Friday, September 6, 2013

Looking Back Toward Decommissioning

Picture of Dry Casks at Maine Yankee
From 3Yankees website
Let me start with a fact:

Entergy can use SAFSTOR or Prompt Decommissioning, their choice.  With either type of decommissioning, the current workers lose their jobs.

Meanwhile---Current Posturing about SAFSTOR

Currently, a great deal of posturing is being published about decommissioning Vermont Yankee.

Here's an example.

The Windham Regional Commission published a position paper in The Commons newspaper: What's in our best interests when VY closes?  The author, Chris Campany, answers his own question in the paper's subheading: "Now more than ever, our region needs to attach conditions to Entergy’s CPG."

A quote from this article above:

"We asked that whether or not a Certificate of Public Good is granted, the Public Service Board consider the following.....Require the prompt and complete decommissioning and site restoration of the VY station after shutdown (whenever that occurs) and prohibit the use of SAFSTOR."

This request is pretty much nonsense on the face of it.  As Tim McQuiston wrote in Vermont Business Magazine: Vermont Yankee, the Decommissioning Dilemma:

"The new battle will be over SAFSTOR, or Entergy's plan to postpone dismantling the plant right away, and take up to 60 years to do so. Furthermore, since this is a federal issue, the state may have little to say about it."  (emphasis added by blogger)

McQuiston also noted that Vermont might have achieved prompt dismantling  of Vermont Yankee if they had bargained for it as part of a new 20-year Certificate of Public Good. But they didn't.

 In my own opinion, once Entergy announced it was closing Vermont Yankee, Vermont lost almost all its bargaining power with Entergy.  "We're going to shut you down three months sooner than you planned to shut down anyway" is not a very credible threat.  Entergy has little to lose in its bargains with the state, once it decided to shut down the plant.

Looking Back at My Blog Posts about Decommissioning

I have three blog posts about decommissioning, and I will reference and summarize them here.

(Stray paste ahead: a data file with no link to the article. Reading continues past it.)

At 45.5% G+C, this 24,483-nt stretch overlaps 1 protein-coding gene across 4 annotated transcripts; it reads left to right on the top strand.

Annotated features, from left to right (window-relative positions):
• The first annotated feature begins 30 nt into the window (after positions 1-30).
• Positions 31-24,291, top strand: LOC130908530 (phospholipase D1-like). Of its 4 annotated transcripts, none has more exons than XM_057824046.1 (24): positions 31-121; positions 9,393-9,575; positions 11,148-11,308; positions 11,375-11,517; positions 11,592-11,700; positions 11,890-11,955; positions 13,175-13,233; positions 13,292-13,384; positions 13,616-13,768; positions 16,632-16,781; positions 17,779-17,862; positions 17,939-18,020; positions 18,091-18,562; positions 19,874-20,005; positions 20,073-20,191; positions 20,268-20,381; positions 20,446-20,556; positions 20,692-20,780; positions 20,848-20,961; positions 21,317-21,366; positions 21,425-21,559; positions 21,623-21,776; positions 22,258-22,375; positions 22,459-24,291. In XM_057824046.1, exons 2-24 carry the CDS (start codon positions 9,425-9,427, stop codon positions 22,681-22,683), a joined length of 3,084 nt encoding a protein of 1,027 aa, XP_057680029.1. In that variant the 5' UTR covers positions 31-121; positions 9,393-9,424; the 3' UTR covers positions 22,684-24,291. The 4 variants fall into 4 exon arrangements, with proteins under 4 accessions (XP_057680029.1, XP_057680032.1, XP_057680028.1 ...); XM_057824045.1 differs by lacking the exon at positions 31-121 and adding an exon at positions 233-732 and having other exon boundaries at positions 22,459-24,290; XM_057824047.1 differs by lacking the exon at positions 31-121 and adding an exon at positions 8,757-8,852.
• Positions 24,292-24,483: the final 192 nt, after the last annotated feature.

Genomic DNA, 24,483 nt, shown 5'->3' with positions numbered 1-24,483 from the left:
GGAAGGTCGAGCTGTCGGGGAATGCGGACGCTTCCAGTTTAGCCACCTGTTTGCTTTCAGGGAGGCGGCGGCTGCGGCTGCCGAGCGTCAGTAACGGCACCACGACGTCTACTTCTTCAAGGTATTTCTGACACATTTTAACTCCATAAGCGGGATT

Entergy can use SAFSTOR or Prompt Decommissioning, their choice.  With either type of decommissioning, the current workers lose their jobs.

1) SAFSTOR is in the contract, whether Governor Shumlin likes it or not

The first post is In Vermont, Our Word is Our Bond, so We Don't Honor Contracts.  In this post, you can see Governor Shumlin accuse reporter Terri Hallenbeck of "working for Entergy." This is his answer when Hallenbeck reminds him that the state signed a purchase agreement, and the purchase agreement allows Entergy to use Safstor.

Here's the link to the purchase agreement itself, the Memorandum of Understanding.   The use of SAFSTOR is explicitly allowed in item 9, page 5 of this document, which is a total of eight pages long (plus some signature pages).

2) SAFSTOR and Prompt Decommissioning are both jobs cliffs. They do not protect current workers.

In Decommissioning, Facts Versus Fantasy, I show that 80% of the workers are gone within one year with SAFSTOR.  With prompt decommissioning,  50% are gone in one year, 80% in two years.  Both methods are a jobs cliff.

Most decommissioning work is done by teams of contractors. Wayne Norton, who was president of the Three Yankees during decommissioning, wrote the following in a paper he presented to industry.

Another advantage to early and aggressive downsizing is that it opens up opportunities to bring in workers with skill sets that are more suited to a decommissioning environment. Also, if these workers are contractors, they tend to be more accustomed to completing a given scope of work and moving on to another job.

3) There's no local jobs bonus.  Long-distance truckers and waste disposal sites get most of the money.

In my post, There is no Jobs Bonus.  Decommissioning Helps Long-Haul Truckers and Destroys Communities,  I try to follow-the-decommissioning money very closely.  Let's just say I don't like what I see.

Only Someone Like Our Governor Could Love Decommissioning

I will undoubtedly be posting more on this in the future, but I thought I would start with a summary of my older posts on this subject.

Decommissioning is a miserable situation for the workers and the local people.  It's the kind of situation that only our current governor could love.


trag said...

Decommissioning a working nuclear reactor is like filling the Panama Canal in with dirt. Either one makes about as much sense as the other.

This is a tragedy and a waste.

Anonymous said...

Decommissioning work is the absolute pits of the world. First, you have a lousy attitude because you are literally working yourself out of a job. You have no sense of ownership in the facility you are demolishing, you have no stake in the community you are devastating. Your kids aren't going to go to school there, you aren't going to give of yourself or be a leader in the community whose well-being you are tearing apart. Second, the work stinks. You are basically a janitor with a meter, knocking things down, cutting things up, hauling them away. Finally, if you have any sense of conscience, you have to know that you are literally tearing down and destroying the life work of others, something other people have given their blood, sweat, and tears to build up and maintain. And you are taking that away from them. Not a pretty picture any way you look at it.

Atomikrabbit said...

If there is anyone more deserving than Shumln of the sentiment "let them all freeze in the dark" I don't know who that is. Unfortunately his ilk will be the last to suffer.